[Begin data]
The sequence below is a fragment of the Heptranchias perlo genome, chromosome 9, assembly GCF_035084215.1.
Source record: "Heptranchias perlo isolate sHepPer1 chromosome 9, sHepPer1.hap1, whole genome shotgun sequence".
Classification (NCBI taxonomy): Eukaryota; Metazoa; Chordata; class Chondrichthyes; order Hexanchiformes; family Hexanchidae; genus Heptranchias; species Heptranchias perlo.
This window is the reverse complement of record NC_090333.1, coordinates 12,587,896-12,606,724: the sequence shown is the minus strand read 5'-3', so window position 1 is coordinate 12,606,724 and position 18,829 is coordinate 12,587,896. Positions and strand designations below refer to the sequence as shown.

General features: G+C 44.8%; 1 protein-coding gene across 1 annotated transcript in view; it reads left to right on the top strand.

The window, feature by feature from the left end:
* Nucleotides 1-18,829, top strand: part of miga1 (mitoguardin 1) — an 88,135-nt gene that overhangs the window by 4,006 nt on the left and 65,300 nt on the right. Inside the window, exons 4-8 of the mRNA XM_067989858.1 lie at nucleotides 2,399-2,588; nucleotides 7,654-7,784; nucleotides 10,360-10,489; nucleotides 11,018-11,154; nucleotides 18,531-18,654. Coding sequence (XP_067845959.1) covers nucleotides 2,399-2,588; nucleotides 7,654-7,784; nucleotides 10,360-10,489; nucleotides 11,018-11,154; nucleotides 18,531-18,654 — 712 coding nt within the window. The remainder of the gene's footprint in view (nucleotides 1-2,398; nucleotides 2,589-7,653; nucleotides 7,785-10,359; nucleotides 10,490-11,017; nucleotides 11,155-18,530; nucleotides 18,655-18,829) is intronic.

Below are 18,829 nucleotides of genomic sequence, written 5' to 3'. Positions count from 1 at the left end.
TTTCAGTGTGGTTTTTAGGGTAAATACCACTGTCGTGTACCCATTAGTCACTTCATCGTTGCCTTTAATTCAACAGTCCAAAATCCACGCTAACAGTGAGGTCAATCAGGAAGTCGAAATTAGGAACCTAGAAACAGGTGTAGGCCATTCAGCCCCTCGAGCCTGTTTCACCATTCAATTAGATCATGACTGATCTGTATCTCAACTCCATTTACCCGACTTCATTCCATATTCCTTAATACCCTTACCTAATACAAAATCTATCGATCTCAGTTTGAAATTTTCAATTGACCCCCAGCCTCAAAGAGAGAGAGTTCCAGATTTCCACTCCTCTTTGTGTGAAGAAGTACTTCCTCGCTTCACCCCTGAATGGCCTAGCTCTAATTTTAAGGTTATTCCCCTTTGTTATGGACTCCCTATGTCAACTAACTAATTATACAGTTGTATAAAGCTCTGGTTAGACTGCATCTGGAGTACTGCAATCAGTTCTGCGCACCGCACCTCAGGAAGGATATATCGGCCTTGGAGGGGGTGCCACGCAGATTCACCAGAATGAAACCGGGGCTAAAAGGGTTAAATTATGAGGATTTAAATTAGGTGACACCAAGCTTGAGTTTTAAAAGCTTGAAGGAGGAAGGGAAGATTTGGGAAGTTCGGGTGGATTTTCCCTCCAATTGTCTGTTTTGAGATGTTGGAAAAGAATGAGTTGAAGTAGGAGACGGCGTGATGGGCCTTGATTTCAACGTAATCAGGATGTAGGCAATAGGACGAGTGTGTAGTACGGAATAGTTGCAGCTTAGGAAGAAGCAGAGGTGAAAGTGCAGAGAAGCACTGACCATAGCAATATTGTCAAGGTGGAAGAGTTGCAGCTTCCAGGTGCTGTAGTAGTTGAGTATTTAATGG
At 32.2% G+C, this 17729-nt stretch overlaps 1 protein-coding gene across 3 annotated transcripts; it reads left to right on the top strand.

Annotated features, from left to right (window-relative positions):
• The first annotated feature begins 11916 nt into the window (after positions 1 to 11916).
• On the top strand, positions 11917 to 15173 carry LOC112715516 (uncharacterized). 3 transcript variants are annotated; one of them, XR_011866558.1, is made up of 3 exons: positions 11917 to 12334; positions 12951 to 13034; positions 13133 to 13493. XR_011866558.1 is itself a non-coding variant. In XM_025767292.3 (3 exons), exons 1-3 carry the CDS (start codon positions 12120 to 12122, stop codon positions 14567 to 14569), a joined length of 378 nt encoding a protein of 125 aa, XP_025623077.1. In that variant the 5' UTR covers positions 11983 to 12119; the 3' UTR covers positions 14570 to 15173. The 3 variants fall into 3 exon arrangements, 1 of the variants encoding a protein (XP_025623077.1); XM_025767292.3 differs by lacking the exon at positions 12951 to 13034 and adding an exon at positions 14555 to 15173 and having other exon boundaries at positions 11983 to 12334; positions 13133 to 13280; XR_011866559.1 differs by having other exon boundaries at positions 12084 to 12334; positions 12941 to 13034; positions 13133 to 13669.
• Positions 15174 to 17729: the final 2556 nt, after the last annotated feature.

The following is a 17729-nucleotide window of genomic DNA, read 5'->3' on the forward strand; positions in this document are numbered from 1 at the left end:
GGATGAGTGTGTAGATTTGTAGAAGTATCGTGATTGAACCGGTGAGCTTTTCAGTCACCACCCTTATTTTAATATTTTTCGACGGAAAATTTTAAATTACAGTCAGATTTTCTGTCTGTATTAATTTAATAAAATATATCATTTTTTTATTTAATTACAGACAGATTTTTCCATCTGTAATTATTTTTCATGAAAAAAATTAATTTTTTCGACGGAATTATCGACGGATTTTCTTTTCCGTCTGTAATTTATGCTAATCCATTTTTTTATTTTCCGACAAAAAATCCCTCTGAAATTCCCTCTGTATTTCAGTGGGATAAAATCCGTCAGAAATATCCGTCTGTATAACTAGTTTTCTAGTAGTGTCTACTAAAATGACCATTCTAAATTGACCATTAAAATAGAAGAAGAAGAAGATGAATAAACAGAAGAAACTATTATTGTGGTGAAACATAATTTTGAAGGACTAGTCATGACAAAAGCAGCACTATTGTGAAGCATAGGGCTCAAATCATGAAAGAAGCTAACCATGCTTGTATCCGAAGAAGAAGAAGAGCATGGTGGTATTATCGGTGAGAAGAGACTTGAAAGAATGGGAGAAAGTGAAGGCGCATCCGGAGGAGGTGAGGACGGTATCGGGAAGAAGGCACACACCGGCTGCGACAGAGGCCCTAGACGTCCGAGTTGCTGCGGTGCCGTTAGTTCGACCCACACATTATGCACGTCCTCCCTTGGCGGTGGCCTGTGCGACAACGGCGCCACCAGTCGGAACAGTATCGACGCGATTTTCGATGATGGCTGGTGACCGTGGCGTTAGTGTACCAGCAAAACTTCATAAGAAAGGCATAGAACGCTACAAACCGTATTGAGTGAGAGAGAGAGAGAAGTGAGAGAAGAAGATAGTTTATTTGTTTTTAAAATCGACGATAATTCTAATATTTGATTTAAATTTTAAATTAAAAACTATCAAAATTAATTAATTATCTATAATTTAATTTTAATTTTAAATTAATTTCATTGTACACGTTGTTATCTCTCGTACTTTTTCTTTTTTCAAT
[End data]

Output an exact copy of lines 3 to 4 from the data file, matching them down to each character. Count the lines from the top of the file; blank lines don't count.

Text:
Classification (NCBI taxonomy): Eukaryota; Metazoa; Chordata; class Chondrichthyes; order Hexanchiformes; family Hexanchidae; genus Heptranchias; species Heptranchias perlo.
This window is the reverse complement of record NC_090333.1, coordinates 12,587,896-12,606,724: the sequence shown is the minus strand read 5'-3', so window position 1 is coordinate 12,606,724 and position 18,829 is coordinate 12,587,896. Positions and strand designations below refer to the sequence as shown.